Types of road cracks and how to avoid them
by Michal Golos, on April 22, 2021
Over time, road cracks can develop due to distress from traffic and the variety of harsh climate conditions they are subjected to. The type of road, as well as the type of distress, will have an impact on the different types of road cracks that can appear.
In this guide, we’ll discuss the different types of road crack, what causes road cracking, and how it can be avoided. Read on to learn more about:
What are the different types of road cracks
The FHWA Distress Identification Manual identifies seven different types of road cracks:
- Fatigue (alligator) cracking
- Block cracking
- Edge cracking
- Wheelpath Longitudinal cracking
- Non-Wheelpath Longitudinal cracking
- Transverse cracking
- Reflection cracking
Fatigue (alligator) cracking
Fatigue cracking occurs when a group of interconnected road cracks form to break the road surface into multiple, irregular shaped pieces, usually less than 500mm in size. Due to its appearance, it is often referred to as alligator cracking. Repeated loading causes incremental damage that manifests a micro crack initiating predominantly from the bottom of the asphalt layer. The road crack then grows until it extends through the full asphalt layer thickness. These road cracks are often referred to as alligator cracking due to the scaly appearance.
Moderate alligator cracking in wheelpath
Severe alligator cracking
Block road cracks
Block cracking is a pattern that occurs as a series of roughly rectangular blocks, ranging from 0.3m to 3m in size.
Severe block cracking
Edge road cracks
Edge cracking is long cracking in the outer 0.3 to 0.6m of a pavement that curves to the pavement edge.
Wheelpath Longitudinal road cracks
Wheelpath Longitudinal cracking runs parallel to the pavement's centreline, caused by fatigue.
Non-Wheelpath Longitudinal road cracks
Non-Wheelpath Longitudinal cracking is randomly located but still parallel to the centreline. These types od road cracks predominately created between the existing pavement and new widening, but may also be a result of expansive clay subgrade soils.
Transverse cracking describes road cracks that are aligned across the carriageway perpendicular to the centreline. This type of cracking can be thermally induced or due to underlying joints or cracks.
Reflection road cracks
Reflection cracking describes cracking in asphalt overlay located in concrete pavements, or over shrinkage cracks in cement treated base layers. It occurs over an existing crack in the underlying surface. This causes stress concentration in the asphalt layer that eventually leads to the initiation of a crack that extends up to the surface.
Severe transverse reflection cracking over joints in concrete substrate
(Photo courtesy of Pavement Interactive)
What are the causes of road cracks?
Road cracks are caused by either repeated loading from traffic, or via temperature (climate) induced cracking. Over time, both types of external factors will cause the surface asphalt layer to crack, as well as the subgrade to become weakened in some causes.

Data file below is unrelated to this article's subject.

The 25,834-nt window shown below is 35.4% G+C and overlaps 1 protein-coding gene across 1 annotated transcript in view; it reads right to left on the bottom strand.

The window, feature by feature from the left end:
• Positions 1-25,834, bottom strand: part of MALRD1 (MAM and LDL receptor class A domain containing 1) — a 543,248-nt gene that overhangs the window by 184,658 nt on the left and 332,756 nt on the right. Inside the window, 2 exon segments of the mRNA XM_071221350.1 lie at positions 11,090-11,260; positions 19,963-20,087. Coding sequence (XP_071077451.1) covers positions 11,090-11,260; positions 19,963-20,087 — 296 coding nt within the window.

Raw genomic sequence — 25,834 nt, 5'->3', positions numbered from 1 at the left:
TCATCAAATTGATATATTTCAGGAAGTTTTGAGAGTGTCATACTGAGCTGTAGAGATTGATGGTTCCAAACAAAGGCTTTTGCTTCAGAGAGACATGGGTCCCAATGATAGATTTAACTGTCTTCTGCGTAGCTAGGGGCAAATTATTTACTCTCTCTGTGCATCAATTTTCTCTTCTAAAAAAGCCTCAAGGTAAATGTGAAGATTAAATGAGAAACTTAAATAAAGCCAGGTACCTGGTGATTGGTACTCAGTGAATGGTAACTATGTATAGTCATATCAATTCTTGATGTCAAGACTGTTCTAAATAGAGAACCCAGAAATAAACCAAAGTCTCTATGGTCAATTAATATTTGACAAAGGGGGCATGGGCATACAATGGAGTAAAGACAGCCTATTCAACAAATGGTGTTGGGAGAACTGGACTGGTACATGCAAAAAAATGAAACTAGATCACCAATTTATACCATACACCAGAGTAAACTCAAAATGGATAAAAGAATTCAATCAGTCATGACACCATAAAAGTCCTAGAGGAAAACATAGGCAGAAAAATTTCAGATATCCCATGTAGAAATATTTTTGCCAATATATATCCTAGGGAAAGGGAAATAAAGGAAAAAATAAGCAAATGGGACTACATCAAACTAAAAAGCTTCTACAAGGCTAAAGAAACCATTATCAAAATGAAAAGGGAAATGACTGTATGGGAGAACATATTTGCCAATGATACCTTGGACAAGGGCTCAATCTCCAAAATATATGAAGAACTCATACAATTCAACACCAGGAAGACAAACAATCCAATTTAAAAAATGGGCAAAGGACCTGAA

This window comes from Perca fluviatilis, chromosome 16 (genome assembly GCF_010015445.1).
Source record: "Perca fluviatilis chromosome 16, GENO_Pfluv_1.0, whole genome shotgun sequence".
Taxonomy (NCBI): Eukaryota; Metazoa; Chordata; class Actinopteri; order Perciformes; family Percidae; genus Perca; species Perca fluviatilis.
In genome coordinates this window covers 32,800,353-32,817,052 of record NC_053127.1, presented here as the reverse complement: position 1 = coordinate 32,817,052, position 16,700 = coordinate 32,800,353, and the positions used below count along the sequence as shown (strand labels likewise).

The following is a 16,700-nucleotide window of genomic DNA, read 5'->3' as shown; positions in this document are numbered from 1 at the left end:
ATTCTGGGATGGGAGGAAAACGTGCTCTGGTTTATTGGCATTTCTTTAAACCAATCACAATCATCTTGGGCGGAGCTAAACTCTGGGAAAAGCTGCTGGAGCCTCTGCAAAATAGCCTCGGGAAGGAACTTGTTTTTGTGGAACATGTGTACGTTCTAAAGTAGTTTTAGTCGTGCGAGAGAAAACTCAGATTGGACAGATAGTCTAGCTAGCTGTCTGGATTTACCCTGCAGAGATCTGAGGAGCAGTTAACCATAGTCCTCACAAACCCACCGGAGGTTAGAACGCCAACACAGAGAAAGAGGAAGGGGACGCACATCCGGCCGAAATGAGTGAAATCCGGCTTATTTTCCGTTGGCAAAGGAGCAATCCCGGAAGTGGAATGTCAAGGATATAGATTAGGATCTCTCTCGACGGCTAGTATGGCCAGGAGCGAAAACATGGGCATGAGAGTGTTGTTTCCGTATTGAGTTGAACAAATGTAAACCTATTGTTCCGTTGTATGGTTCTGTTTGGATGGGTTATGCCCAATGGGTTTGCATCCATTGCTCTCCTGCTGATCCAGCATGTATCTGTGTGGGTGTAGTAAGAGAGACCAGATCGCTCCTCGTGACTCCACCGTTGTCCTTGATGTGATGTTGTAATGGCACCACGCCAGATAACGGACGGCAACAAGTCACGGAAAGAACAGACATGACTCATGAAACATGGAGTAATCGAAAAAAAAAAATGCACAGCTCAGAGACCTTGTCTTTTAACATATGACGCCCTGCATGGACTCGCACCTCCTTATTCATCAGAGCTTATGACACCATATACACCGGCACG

Let’s take a closer look at these two types of road cracks:
Load induced road cracks
Load induced cracking is caused by repeated loading from traffic: either fatigue cracking or reflection cracking as detailed above. Load cracks can also be caused by inadequate structural design or poor construction, which is why the source of the cracking needs to be investigated before deciding on a solution.
Non-load induced road cracks
Non-load induced cracking is generally thermally induced and is referred to as low temperature cracking. This describes the road shrinking at lower temperatures, generating tensile stresses in the asphalt, which lead to transverse (across the road width) cracking. Another form of non-load induced cracking is associated with the presence of expansive clay subgrade soils. If these soils dry out, they shrink, causing longitudinal (along the road) cracking in the road surface.
How can road cracks be avoided?
Tensar has a range of solutions for roads and highways to help prevent several types of road cracks including fatigue, reflective, and longitudinal cracking and extend your asphalt’s lifespan. Using the road design and construction module in Tensar+ you can prepare and evaulate the requirements of your project prior to construction, helping you to see cost and time savings.
Fatigue cracking results from repeated flexing of the asphalt pavement. The degree of flexure is dependent upon the structural strength of the pavement. Tensar stabilisation geogrids incorporated into the subbase or unbound base layer of a pavement increase the strength of the pavement, reducing deformations and fatigue in the surfacing. The fatigue resistance of an asphalt overlay can be improved by the inclusion of Tensar AX5-GN structural interlayer at the base of the overlay.
Reflective cracking in overlays can be delayed by inclusion of an appropriate asphalt interlayer. Tensar has a range of asphalt interlayer products that have been proven to reduce reflective crack propagation.
Longitudinal cracking due to the presence of expansive clay soil can be prevented by a Tensar stabilisation geogrid in the unbound granular layers, to control lateral movement of the unbound layers in the event of clay shrinkage.
For more information, visit our Tensar solutions.